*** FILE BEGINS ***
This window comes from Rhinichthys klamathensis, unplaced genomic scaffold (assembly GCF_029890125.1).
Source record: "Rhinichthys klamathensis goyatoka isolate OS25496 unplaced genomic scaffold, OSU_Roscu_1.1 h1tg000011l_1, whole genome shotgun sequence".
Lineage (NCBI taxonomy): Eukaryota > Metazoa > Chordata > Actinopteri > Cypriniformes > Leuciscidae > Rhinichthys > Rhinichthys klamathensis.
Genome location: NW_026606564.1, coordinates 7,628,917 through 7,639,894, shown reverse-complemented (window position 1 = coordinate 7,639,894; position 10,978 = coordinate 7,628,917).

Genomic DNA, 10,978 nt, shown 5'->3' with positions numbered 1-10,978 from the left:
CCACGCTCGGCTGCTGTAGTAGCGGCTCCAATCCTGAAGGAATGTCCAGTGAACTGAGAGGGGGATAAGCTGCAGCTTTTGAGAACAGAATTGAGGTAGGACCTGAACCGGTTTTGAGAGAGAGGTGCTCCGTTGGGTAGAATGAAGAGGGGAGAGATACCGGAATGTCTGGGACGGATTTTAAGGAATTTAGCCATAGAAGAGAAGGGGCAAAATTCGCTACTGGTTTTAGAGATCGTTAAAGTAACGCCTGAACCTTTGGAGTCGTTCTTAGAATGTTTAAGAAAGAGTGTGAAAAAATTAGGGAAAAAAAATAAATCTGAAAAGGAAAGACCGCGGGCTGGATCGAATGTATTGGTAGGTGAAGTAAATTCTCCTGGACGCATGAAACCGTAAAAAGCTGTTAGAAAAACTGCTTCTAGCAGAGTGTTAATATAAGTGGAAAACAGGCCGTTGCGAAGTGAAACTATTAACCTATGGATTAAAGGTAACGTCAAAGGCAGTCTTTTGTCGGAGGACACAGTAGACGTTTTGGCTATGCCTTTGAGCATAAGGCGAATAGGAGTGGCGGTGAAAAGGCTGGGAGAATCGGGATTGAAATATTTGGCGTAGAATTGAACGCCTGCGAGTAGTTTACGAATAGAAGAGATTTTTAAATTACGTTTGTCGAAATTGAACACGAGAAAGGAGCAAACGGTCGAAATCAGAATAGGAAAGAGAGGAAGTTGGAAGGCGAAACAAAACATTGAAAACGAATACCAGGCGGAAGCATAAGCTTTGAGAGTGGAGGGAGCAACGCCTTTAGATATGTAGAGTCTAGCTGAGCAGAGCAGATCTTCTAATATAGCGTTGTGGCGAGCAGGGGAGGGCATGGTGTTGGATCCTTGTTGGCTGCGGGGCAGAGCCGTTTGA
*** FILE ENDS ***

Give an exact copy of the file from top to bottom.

This window comes from Rhinichthys klamathensis, unplaced genomic scaffold (assembly GCF_029890125.1).
Source record: "Rhinichthys klamathensis goyatoka isolate OS25496 unplaced genomic scaffold, OSU_Roscu_1.1 h1tg000011l_1, whole genome shotgun sequence".
Lineage (NCBI taxonomy): Eukaryota > Metazoa > Chordata > Actinopteri > Cypriniformes > Leuciscidae > Rhinichthys > Rhinichthys klamathensis.
Genome location: NW_026606564.1, coordinates 7,628,917 through 7,639,894, shown reverse-complemented (window position 1 = coordinate 7,639,894; position 10,978 = coordinate 7,628,917).

Genomic DNA, 10,978 nt, shown 5'->3' with positions numbered 1-10,978 from the left:
CCACGCTCGGCTGCTGTAGTAGCGGCTCCAATCCTGAAGGAATGTCCAGTGAACTGAGAGGGGGATAAGCTGCAGCTTTTGAGAACAGAATTGAGGTAGGACCTGAACCGGTTTTGAGAGAGAGGTGCTCCGTTGGGTAGAATGAAGAGGGGAGAGATACCGGAATGTCTGGGACGGATTTTAAGGAATTTAGCCATAGAAGAGAAGGGGCAAAATTCGCTACTGGTTTTAGAGATCGTTAAAGTAACGCCTGAACCTTTGGAGTCGTTCTTAGAATGTTTAAGAAAGAGTGTGAAAAAATTAGGGAAAAAAAATAAATCTGAAAAGGAAAGACCGCGGGCTGGATCGAATGTATTGGTAGGTGAAGTAAATTCTCCTGGACGCATGAAACCGTAAAAAGCTGTTAGAAAAACTGCTTCTAGCAGAGTGTTAATATAAGTGGAAAACAGGCCGTTGCGAAGTGAAACTATTAACCTATGGATTAAAGGTAACGTCAAAGGCAGTCTTTTGTCGGAGGACACAGTAGACGTTTTGGCTATGCCTTTGAGCATAAGGCGAATAGGAGTGGCGGTGAAAAGGCTGGGAGAATCGGGATTGAAATATTTGGCGTAGAATTGAACGCCTGCGAGTAGTTTACGAATAGAAGAGATTTTTAAATTACGTTTGTCGAAATTGAACACGAGAAAGGAGCAAACGGTCGAAATCAGAATAGGAAAGAGAGGAAGTTGGAAGGCGAAACAAAACATTGAAAACGAATACCAGGCGGAAGCATAAGCTTTGAGAGTGGAGGGAGCAACGCCTTTAGATATGTAGAGTCTAGCTGAGCAGAGCAGATCTTCTAATATAGCGTTGTGGCGAGCAGGGGAGGGCATGGTGTTGGATCCTTGTTGGCTGCGGGGCAGAGCCGTTTGA